Do I Have the Right to Sue for Being Subject to the Motherhood Penalty During the Coronavirus?

The short answer is yes. Discrimination in the workplace is wrong, and each employee should be treated fairly and equally, regardless of their parental status. Through the evolution of the crisis of the pandemic, employers have been attempting to keep revenue coming in, and many employees have suffered the consequences. Employers may be confused about the FFCRA or just willingly break this law or other laws that protect employees from workplace discrimination.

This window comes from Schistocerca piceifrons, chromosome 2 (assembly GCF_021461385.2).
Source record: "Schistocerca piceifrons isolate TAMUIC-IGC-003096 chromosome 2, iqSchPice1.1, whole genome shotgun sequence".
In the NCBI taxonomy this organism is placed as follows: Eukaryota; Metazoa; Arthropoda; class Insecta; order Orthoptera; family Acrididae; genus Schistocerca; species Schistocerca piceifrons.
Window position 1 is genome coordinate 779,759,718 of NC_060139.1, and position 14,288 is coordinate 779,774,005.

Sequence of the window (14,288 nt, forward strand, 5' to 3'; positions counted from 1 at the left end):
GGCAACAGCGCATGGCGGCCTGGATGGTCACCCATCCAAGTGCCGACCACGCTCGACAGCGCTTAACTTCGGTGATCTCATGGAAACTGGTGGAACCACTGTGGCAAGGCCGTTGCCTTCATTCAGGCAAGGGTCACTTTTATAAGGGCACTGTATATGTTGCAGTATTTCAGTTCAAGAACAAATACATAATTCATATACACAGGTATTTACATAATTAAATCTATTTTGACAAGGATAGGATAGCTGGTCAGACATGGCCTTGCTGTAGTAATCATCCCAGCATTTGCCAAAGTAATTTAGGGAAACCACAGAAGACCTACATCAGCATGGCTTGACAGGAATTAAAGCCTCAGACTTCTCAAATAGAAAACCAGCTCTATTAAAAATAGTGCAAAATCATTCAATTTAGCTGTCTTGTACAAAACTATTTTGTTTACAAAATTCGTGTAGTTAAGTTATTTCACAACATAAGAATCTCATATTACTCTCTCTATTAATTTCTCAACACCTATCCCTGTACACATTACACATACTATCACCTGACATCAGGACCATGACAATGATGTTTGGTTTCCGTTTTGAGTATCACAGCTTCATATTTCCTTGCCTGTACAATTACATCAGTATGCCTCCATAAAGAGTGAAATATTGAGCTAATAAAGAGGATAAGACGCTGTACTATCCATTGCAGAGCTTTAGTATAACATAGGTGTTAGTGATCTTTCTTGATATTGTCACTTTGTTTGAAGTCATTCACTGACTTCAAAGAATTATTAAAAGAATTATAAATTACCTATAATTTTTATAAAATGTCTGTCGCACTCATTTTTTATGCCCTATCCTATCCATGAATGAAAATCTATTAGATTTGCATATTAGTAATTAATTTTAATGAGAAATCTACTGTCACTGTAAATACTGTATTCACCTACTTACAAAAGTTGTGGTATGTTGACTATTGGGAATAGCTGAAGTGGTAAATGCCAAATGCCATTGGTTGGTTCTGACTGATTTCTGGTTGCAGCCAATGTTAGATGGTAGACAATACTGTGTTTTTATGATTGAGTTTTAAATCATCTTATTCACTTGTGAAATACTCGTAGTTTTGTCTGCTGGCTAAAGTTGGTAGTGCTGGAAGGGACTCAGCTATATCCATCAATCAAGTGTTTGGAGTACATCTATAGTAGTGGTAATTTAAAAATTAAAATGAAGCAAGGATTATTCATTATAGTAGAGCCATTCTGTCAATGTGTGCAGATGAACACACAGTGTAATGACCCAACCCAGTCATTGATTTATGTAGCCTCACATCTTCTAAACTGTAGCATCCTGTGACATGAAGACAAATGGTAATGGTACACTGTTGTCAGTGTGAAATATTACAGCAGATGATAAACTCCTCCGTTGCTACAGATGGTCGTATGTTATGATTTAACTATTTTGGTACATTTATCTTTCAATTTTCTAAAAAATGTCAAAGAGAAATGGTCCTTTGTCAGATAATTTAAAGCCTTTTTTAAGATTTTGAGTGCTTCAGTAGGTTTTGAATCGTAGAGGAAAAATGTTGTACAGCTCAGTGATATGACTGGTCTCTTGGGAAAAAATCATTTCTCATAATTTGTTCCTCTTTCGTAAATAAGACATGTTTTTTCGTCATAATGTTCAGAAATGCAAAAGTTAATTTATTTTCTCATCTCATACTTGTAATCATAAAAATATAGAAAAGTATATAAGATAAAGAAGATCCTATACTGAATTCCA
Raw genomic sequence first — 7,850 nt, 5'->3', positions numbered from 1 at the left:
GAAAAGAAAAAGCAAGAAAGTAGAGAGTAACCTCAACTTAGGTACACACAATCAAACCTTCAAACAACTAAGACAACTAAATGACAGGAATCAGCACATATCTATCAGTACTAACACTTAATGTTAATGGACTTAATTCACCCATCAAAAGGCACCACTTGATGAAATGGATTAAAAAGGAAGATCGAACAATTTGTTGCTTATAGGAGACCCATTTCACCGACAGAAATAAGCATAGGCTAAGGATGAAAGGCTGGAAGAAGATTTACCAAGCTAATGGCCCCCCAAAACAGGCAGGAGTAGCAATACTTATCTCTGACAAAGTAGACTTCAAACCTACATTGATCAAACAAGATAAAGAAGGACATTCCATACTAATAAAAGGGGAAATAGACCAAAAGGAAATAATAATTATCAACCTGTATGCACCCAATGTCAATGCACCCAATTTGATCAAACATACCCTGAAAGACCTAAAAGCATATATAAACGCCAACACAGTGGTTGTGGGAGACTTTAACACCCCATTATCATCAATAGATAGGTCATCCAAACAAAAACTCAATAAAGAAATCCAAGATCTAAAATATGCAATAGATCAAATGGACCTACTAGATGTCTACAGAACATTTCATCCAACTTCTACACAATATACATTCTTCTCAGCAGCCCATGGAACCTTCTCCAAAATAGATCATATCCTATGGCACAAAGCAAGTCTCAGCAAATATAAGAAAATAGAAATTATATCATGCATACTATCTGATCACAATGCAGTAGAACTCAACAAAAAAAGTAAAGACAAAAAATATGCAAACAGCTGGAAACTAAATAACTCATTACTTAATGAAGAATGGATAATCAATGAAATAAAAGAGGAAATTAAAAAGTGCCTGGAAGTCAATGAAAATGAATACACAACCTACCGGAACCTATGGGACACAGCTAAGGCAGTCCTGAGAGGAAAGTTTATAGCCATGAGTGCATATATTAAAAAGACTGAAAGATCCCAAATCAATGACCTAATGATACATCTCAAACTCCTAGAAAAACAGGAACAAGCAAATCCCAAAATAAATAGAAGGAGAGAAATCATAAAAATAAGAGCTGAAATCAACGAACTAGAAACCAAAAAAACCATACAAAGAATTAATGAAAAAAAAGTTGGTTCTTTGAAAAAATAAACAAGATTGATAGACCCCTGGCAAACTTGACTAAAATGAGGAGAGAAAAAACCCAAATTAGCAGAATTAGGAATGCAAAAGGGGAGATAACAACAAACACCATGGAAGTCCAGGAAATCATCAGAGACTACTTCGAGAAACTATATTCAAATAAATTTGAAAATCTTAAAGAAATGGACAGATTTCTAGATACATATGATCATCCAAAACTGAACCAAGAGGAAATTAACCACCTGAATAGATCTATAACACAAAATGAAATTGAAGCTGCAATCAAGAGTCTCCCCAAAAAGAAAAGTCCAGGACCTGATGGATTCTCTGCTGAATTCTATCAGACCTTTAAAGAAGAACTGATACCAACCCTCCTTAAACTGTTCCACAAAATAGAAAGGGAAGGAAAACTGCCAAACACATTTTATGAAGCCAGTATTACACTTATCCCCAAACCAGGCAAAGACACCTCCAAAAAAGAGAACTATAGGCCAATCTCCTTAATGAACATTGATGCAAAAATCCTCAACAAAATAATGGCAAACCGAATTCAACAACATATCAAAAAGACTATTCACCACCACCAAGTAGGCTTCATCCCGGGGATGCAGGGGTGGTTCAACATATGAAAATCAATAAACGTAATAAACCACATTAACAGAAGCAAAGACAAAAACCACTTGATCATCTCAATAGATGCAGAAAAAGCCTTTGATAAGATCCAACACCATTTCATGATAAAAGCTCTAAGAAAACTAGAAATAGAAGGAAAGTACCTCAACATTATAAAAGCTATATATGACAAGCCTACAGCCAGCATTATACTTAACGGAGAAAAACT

The motherhood penalty is, unfortunately, a common occurrence. This can be direct discrimination or due to unconscious bias. Regardless, being a mother should not make an employee be targeted for firing, being demoted, reductions in pay or benefits, or denied rightful promotions.

 

Wenzel Fenton Cabassa P.A. Takes on Employers That Penalize Mothers

If you are a Florida worker and believe that you have been the subject of the motherhood penalty at your job, we can lead the fight against your employer.

Workplace discrimination should never be tolerated. We honor mothers and advocate for their rights to equal protection under the law.

Contact us today to set up a free consultation. We work with you every step of the way and are dedicated to holding employers accountable for workplace violations and pursuing justice.